Do I need to be a biology major to take these courses?
No.  These courses are designed for anyone who 1) wishes to scuba dive for upper-division marine courses at the Rosario Beach Marine Laboratory, 2) will be involved in marine-related research activities, 3) may continue their education at another AAUS member institution, or 4) plan to pursue marine-related careers.

How do the credits "count" toward my degree?
The 4 credits will count toward the 192 credits needed by Walla Walla University students.  The 2 credits for SCDI 441 will count as general electives, and the 2 credits for SCDI 442 will count as BIOL electives for Biology majors.

What certifications will I obtain by successfully completing these courses?
DAN Diving First Aid for Professional Divers, PADI Rescue Diver, AAUS Scientific Diver certifications.

What are the prerequisites?

  • Advanced Open Water certification
  • A specific medical examination designed for scientific divers.  See "Scuba Medical Examination" above.
  • All personal scuba equipment for confined (pool) and open water (cold river and ocean) diving.  Tanks and weights will be provided.  See "Scuba Equipment" above.

What is the cost?
Tuition is charged at the normal university rate.  A lab fee of $200 is charged for each course ($400 total lab fees for the two courses).

Is equipment provided?
Tanks, weights, and surface marker buoys will be provided.  Each student needs to provide their own scuba equipment for all scuba activities.  See "Scuba Equipment" above.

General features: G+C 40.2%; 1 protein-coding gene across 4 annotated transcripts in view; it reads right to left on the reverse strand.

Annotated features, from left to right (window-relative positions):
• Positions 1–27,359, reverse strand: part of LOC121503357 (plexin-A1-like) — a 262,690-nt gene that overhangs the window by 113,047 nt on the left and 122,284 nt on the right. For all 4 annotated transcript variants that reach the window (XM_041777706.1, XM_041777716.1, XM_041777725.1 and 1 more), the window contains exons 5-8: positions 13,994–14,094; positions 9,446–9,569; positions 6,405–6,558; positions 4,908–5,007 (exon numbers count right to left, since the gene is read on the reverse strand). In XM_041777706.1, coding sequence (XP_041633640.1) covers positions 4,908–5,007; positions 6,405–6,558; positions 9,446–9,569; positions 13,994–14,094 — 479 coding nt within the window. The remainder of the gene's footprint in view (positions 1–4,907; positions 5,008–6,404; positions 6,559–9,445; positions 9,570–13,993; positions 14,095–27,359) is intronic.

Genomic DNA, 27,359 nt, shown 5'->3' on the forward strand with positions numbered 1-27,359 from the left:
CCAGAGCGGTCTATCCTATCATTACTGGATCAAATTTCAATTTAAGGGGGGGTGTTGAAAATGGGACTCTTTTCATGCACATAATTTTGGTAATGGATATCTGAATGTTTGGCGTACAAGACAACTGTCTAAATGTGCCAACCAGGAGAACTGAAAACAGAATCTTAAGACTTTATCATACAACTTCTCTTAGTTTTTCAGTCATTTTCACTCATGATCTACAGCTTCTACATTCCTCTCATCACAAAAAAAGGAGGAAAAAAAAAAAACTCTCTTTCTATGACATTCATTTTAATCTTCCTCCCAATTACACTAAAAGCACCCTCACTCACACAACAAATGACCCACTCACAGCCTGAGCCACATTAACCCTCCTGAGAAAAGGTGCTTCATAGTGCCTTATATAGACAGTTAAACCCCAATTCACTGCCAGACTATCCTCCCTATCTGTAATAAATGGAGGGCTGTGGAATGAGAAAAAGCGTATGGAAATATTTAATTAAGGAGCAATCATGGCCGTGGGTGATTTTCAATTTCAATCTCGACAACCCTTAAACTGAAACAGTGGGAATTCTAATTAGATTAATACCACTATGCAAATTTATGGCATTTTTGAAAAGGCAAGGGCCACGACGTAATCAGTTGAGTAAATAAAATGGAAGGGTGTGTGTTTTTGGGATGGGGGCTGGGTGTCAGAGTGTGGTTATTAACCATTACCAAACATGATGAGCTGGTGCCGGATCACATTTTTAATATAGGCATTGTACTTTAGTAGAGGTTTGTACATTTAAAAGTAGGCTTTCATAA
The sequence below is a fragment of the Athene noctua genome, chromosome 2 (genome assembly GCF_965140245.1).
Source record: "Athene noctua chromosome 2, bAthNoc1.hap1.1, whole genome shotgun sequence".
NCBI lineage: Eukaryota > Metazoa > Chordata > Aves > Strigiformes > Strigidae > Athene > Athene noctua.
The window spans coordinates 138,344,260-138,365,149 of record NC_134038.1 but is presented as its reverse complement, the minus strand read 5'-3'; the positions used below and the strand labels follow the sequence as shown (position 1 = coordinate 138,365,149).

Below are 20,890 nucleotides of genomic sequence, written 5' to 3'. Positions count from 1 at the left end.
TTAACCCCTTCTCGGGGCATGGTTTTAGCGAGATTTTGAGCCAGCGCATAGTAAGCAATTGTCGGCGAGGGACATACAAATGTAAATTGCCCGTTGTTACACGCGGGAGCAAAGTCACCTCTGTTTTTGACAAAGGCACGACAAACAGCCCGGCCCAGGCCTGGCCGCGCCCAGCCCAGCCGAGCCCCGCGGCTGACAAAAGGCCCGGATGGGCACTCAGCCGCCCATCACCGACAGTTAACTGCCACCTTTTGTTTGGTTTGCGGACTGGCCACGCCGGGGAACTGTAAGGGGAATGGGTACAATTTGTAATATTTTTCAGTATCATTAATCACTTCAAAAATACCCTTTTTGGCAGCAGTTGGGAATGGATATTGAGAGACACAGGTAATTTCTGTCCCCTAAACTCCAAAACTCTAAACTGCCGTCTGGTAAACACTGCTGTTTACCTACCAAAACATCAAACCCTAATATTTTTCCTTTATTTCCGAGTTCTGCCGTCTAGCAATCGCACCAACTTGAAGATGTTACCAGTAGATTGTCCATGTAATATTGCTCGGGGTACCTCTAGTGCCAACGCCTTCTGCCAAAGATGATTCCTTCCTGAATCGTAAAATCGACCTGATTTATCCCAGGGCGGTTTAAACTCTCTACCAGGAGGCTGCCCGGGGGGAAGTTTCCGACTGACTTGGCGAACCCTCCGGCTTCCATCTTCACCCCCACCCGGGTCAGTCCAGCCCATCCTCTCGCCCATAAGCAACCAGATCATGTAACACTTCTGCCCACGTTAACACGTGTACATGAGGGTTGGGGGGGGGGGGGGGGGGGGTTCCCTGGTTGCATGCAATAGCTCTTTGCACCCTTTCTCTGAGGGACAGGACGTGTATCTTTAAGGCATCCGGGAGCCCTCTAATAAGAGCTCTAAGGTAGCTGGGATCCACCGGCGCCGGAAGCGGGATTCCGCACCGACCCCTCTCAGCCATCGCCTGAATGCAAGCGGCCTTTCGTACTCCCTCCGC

What topics are covered?

  • Introduction to AAUS and scientific diving
  • Overview of scuba physics and physiology
  • Scuba CPR and First Aid
  • Surface and underwater rescue skills
  • Marine organism identification
  • Underwater scientific equipment and methodology
  • Dive vessel operations

When are the courses offered?  What are the "open water" sessions?

  • Scientific Diving I is offered during Winter Quarter and will meet on Thursday evenings, 7:00-10:00 p.m. (the only time we can reserve the university's swimming pool).  Two Sunday open water sessions will occur in the Columbia River (about an hour's drive from Walla Walla) for rescue skills.  Another open water session will occur on the Sunday and Monday of Presidents' Day Weekend at Hoodsport WA for rescue skills and marine organism identification.

  • Scientific Diving II is offered during Spring Quarter.  Most activities will actually occur during Spring Break during a four-day open-water session at the Rosario Beach Marine Laboratory (Anacortes WA).  Activities during this four-day session will include underwater scientific methodology and dive vessel operations.  Following these spring break activities the course will meet for two additional Thursday evenings (7:00-10:00 p.m.) at the beginning of Spring Quarter.

How do I register for these courses?
Both courses are listed under the SCDI prefix in the university course catalog and schedule.  
SCDI 441 Scientific Diving I (class #1935)
SCDI 442 Scientific Diving II (class # 1821)
You will need specific permission from the instructor (Jim Nestler, jim.nestler@wallawalla.edu) to register.

I have more questions!  Who do I contact?
Jim Nestler, Dive Safety Officer and Course Instructor
jim.nestler@wallawalla.edu
(509) 527-2551

 

 

Last update on November 15, 2017